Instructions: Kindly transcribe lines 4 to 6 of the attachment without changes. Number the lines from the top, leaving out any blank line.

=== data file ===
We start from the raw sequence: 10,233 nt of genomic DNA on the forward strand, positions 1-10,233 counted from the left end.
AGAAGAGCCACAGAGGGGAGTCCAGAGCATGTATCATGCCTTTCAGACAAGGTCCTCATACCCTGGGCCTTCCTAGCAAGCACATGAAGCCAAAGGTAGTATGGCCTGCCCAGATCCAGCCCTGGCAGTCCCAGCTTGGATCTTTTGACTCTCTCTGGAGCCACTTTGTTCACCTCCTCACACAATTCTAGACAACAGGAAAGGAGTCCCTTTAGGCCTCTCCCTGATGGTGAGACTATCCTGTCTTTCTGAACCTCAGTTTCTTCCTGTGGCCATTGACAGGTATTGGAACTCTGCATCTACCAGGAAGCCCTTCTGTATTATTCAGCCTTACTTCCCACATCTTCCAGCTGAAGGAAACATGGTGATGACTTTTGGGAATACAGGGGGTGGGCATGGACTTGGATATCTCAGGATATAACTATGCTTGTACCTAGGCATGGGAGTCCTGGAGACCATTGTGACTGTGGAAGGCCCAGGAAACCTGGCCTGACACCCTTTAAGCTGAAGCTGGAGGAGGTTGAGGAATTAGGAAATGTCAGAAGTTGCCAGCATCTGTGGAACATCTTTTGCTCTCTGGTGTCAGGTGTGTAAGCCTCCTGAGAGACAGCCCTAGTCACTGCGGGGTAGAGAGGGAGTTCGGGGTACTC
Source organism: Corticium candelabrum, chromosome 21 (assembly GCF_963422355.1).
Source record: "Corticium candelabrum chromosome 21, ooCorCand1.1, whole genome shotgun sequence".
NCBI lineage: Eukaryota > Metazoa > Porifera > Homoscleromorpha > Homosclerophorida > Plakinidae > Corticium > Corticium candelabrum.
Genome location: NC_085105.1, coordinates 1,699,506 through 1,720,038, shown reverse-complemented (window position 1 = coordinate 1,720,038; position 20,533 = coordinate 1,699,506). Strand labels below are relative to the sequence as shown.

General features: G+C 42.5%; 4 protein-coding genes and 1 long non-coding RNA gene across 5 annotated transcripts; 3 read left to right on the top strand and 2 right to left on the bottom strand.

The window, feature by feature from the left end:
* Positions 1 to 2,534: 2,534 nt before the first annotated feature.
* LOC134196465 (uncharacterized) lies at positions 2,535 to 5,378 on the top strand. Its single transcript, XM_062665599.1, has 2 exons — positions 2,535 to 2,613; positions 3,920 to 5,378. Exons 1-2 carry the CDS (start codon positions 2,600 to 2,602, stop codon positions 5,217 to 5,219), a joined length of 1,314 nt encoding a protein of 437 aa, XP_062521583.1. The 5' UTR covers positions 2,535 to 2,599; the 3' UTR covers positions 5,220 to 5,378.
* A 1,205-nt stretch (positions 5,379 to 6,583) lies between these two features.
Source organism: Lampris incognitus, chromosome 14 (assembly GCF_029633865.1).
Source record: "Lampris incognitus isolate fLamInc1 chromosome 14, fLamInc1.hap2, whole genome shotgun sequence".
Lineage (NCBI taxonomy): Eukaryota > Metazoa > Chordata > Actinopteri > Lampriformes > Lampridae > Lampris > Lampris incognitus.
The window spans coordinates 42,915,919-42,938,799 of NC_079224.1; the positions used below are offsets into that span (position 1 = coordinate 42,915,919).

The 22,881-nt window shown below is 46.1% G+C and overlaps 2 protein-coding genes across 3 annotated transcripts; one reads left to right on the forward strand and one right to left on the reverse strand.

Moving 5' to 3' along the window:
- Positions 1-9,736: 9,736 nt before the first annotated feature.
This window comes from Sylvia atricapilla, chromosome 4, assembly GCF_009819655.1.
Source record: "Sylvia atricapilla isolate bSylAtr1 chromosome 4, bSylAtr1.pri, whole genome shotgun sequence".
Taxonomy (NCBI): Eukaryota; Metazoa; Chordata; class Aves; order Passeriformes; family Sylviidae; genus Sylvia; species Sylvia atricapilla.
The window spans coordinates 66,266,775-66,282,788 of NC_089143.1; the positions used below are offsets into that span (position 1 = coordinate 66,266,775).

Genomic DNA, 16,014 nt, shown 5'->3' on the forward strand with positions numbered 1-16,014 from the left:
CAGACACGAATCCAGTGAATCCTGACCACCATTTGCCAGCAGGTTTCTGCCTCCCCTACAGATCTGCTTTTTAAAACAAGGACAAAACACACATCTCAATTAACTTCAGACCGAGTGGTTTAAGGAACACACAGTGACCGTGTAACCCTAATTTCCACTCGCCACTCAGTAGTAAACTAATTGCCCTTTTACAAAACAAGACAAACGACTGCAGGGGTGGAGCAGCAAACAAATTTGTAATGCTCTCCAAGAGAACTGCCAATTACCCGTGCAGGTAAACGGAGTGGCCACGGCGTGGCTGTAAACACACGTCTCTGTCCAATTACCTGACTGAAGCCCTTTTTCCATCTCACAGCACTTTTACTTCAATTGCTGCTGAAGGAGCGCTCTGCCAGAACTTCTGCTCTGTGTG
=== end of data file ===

Source record: "Corticium candelabrum chromosome 21, ooCorCand1.1, whole genome shotgun sequence".
NCBI lineage: Eukaryota > Metazoa > Porifera > Homoscleromorpha > Homosclerophorida > Plakinidae > Corticium > Corticium candelabrum.
Genome location: NC_085105.1, coordinates 1,699,506 through 1,720,038, shown reverse-complemented (window position 1 = coordinate 1,720,038; position 20,533 = coordinate 1,699,506). Strand labels below are relative to the sequence as shown.